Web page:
MANILA, Philippines?The Philippine mango industry is in for a challenging year as shifting weather patterns and increasing costs threaten to bring down production.
Roberto C. Amores, president and CEO of mango exporter Hi-Las Marketing Corp., said in an interview that early rains this year were affecting mango orchards in Luzon.
Rains affect the development of the sweet, fleshy fruits that are harvested around June.
?From 900,000 metric tons two years ago it may be 650,000 metric tons this year,? he said. ?There may be recovery if the weather improves soon.?
Amores said a secondary factor is increasing cost of farm inputs.
As for exports, flat or negative growth looms as the Philippines? competitiveness is hampered by the presence of chemical residue in some products, he said.
The total contribution of fresh and processed mangoes to the world market is about $150 million, Amores said.
?We hope to maintain the value,? he said.
The Philippines is not able to maintain its core markets in fresh mangoes because of challenges in production, high cost and issues in chemical residues, Amores said, citing intensifying competition from Mexico and Thailand.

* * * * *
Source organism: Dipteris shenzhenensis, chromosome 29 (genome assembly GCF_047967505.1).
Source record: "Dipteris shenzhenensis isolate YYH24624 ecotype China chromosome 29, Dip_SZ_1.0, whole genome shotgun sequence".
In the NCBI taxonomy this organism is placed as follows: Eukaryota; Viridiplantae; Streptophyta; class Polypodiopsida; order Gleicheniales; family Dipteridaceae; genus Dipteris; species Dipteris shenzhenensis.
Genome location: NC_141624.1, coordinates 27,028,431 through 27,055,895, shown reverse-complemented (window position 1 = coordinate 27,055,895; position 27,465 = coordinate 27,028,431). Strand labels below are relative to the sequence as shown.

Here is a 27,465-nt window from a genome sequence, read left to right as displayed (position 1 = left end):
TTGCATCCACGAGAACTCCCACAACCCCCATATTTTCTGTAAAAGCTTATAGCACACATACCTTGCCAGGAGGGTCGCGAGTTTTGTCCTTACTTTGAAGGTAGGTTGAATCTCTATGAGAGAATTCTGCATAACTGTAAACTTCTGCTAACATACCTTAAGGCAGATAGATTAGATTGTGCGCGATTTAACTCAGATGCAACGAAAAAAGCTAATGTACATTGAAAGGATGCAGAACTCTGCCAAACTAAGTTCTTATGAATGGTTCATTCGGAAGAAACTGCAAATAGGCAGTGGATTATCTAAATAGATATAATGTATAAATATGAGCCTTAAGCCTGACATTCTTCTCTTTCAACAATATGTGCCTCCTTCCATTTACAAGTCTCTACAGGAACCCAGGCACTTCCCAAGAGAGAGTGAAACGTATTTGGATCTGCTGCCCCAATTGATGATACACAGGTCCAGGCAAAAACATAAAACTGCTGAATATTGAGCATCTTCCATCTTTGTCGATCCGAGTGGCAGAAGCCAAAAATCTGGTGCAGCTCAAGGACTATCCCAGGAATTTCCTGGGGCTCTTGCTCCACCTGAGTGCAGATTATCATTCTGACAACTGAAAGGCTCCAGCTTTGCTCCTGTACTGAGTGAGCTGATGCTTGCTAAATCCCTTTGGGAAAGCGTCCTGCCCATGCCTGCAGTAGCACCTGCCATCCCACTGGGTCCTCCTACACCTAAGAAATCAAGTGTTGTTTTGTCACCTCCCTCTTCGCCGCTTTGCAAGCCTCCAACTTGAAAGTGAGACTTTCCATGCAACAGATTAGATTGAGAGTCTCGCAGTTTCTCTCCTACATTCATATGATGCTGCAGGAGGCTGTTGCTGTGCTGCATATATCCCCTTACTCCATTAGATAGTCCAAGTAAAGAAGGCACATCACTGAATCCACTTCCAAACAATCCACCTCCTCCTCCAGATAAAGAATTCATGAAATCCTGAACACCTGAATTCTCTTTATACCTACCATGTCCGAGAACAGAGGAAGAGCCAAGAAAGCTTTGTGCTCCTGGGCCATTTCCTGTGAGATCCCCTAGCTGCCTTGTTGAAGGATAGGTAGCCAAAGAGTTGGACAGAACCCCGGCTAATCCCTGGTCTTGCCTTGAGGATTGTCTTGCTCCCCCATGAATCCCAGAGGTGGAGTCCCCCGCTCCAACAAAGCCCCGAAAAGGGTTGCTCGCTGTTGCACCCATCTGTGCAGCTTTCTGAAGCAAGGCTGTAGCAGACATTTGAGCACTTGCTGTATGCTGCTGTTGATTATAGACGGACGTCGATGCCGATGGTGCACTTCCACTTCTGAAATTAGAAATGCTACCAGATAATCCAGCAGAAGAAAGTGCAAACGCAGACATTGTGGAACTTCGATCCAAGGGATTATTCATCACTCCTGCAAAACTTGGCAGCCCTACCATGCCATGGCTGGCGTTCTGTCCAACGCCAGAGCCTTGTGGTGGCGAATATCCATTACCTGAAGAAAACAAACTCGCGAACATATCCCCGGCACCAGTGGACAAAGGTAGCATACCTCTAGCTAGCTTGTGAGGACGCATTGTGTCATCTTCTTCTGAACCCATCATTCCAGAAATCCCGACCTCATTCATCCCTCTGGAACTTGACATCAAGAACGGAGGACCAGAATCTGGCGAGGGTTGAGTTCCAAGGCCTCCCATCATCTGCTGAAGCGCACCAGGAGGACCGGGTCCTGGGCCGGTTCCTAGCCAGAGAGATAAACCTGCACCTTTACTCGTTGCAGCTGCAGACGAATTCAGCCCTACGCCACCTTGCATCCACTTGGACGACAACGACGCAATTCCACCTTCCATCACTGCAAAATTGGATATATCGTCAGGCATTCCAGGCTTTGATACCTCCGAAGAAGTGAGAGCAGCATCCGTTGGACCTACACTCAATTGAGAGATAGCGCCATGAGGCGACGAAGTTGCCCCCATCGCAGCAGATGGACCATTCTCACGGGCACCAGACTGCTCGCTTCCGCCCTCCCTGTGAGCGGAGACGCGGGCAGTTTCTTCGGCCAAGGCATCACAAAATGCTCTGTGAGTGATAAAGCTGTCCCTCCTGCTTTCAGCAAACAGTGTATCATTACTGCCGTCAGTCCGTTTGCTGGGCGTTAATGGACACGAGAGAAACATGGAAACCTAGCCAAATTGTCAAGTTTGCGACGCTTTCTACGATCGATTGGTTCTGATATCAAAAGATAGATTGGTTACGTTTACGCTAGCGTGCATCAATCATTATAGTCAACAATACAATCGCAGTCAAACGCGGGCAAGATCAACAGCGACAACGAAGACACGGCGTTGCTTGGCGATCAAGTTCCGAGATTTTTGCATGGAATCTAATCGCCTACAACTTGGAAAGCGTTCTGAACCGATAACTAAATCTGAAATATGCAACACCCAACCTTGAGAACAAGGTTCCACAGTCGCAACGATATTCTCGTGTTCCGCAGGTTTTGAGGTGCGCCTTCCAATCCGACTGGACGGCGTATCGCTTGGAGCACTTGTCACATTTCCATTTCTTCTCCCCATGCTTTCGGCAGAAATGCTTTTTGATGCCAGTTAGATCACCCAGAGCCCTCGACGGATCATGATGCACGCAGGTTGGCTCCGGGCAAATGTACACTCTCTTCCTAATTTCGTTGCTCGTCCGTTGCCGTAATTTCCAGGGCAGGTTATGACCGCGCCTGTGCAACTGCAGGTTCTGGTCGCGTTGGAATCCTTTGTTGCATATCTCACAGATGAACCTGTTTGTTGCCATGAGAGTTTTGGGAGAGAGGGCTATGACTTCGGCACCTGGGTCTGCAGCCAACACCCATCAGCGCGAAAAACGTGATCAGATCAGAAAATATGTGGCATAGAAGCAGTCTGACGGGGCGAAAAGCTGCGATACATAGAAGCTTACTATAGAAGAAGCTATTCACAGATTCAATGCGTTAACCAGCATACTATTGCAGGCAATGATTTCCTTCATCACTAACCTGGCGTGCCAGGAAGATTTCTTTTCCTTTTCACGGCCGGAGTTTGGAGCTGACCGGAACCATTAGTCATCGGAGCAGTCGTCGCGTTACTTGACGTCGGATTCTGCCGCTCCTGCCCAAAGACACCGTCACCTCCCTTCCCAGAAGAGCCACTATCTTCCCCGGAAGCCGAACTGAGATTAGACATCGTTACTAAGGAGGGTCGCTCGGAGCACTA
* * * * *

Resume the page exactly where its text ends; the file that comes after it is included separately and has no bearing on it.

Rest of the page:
However, the country can divert its focus on processed mango products.
?Dried mango products may still grow. Dried mangoes may register a flat to upward trend,? he said, explaining that areas not reached by fresh produce because of freight cost and other concerns take on processed products instead.
In an effort to help the mango industry, among others, the agriculture department has offered investment opportunities to a delegation of businessmen from Saudi Arabia.
?We have aging trees which we need to replace so there is an investment opportunity in farming,? Yap told the delegation on Wednesday, referring to the country?s mango plantations.
?There is also growing demand for processed products.?
The ?carabao? mango variety is considered the best in the world, and is known as ?Manila Super? mango, according to the agriculture department?s Agribusiness and Marketing Assistance Service.
The service says the Philippine mango is sold worldwide as a distinct Philippine fruit export, with comparable buyer recall to the New Zealand kiwi, Washington apples, Valencia oranges and Chinese ponkan.